Phreedum: Who are you in 5 words?
RD: Fearless, honest, social, grateful, intuitive!
Phreedum: When did you first know you wanted to do interior design?
RD: I, like most in my field, was always told I had a good eye and a talent for decorating rooms. At my last job as a secretary, I had to help furnish a few offices including a new space for myself and another secretary. I picked out everything and decided what would go where. Everyone loved the new offices. The light finally went off and I was like, this is what I should be doing for a living.Phreedum: Where do you find inspiration and motivation?
RD: I find inspiration by looking at the environments around me. I examine every space I enter and note what I like and what things I would do different. What motivates me is how endless the possibilities are to create spaces that people find appealing even if they don’t know why.
Phreedum: What has been a highlight for you as an artist?
RD: I would have to say the Senior Show at Moore College of Art & Design was a pinnacle in that it allowed me to present my designs in a completely artistic manner. Before we show to public we have to present our designs before critics for the thesis review. Everyone pretty much has to show the same types of drawings. For the show, I was able arrange what are really supposed to be technical drawings into a more artistic form.
Phreedum: What has been one of the biggest lessons you have learned as an artist?
RD: That everyone is a critic and that it is impossible to please everyone.
Phreedum: How does your work change the lives of others?
RD: Interior designers are unique because people LIVE in our visions. Think about it, every place you go into, you are experiencing interior design. Interior design affects every human being. We design for you. We have to ask ourselves things like, how will they enter the space, what is the first thing they see, when they turn a corner what is there, does the layout make sense. All of these questions ultimately affect you the user and how you feel.
Phreedum: What are some of the sacrifices artists make?
RD: Many of us may sacrifice the security of a steady paycheck. Most times, in an artistic field, you are paid by the job and what goes into making it happen. You have to present your vision, know what it is right for the client and make the idea(s) a reality. But the payoff is great when you can see what was initially in your head come to life. That is the reward and what makes it all worthwhile.
Phreedum: What would you consider your greatest resource?
RD: My greatest resource is other artists. While in school I was a part of a creative center where we bounced ideas off of one another and traded knowledge. It really doesn’t get any better. Everyone has something valuable to add to the pot.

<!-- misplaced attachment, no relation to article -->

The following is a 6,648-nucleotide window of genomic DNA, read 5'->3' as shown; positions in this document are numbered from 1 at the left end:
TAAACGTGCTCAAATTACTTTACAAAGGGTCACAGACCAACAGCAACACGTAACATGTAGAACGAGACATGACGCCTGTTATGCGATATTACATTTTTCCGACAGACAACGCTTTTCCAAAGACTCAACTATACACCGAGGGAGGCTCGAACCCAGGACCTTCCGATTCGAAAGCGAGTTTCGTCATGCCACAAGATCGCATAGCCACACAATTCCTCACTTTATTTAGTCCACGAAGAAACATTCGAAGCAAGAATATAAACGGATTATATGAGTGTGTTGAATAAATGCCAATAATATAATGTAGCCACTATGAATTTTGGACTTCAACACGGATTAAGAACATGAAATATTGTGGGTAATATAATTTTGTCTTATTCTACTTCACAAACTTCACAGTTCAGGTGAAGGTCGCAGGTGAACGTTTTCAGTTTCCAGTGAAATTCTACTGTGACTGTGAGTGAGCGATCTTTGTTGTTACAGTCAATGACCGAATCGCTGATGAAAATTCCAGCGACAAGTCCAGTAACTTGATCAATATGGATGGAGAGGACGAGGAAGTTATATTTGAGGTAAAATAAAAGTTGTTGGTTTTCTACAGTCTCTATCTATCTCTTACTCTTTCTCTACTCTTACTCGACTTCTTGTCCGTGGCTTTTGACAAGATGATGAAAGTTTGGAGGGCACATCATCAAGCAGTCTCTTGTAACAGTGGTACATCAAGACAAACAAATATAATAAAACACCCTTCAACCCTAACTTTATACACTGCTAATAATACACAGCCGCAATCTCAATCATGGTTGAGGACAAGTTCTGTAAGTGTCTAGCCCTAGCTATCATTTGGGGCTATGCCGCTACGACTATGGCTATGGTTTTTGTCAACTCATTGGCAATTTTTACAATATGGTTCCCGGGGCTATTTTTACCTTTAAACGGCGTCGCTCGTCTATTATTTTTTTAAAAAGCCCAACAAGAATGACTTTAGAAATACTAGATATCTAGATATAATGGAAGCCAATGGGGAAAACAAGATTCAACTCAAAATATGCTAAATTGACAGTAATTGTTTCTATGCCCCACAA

Phreedum: How have family and friends shown their support?
RD: OMG! When I decided to go back to school full time I was 37! My family was behind me 100% and excited every step of the way on my journey. My mom has been a constant source of encouragement and my husband not only held down the forte financially for the past four years, he has always built me back up when I thought I could not be pushed much further. I love them!
Phreedum: What one piece of advice do you hold on to as you continue to pursue your work as an interior designer?
RD: Don’t be afraid to be different or do things differently. Do what feels right for you! I trust my instincts and even if they go against the norm I present them anyway. You might be pleasantly surprised by the outcome.
Phreedum: What do you think people just don't get about the work you do?
RD: Another OMG! Interior decorating and interior design can be intrinsic but the distinct difference is an interior designer plans the layout of a space. We decide were walls, stairs, kitchens, bathrooms, etc, and special structural features of a space will go. And while we also help select color schemes, furnishings, materials, fabrics and accessories, the interior designer’s main goal is really your interior architecture.
Phreedum: Are there are other art forms you enjoy? If so what are they?
RD: Most of the interior designers’ presentations are graphically driven. We spend a lot of time designing sheets that utilize applications such as Photoshop or Illustrator to stimulate our vision. Learning these programs has given me a deep appreciation for graphic design. I also love Illustration especially for children as well as 3D artwork and textiles
Phreedum: What advice would you give to other designers?
RD: Don’t be afraid to express yourself and have fun doing it. Show who you are through your designs. That’s what makes art and design fun and always evolving.
Phreedum: What interior designer(s) would you hope to be like?
RD: Although my degree is in Interior Design, our curriculum was very architectural so I tend to be a fan of architects especially old classics like Frank Lloyd Wright. I also love the work of Adam Kalkin whose Bunny Lane House inspired my thesis. That house is my favorite house ever! But as far as interior aesthetics, I would love to be the female Miles Redd!! He has a classic style that is always punctuated with fun, unexpected twists.
Phreedum: What are your favorite types of spaces to design/decorate?
RD: I had a great time designing the supper club for my thesis but I think professionally I would like to work on residential projects. I like doing kitchens, baths and bedrooms. And right now with it being summer, I’m really enjoying learning about creating outdoor rooms and hope to start on my own backyard soon.
Phreedum: What can we expect to see from you in the next 5 years?
RD: I’d like to be running my own successful design firm. That is the ultimate goal, so look out for me.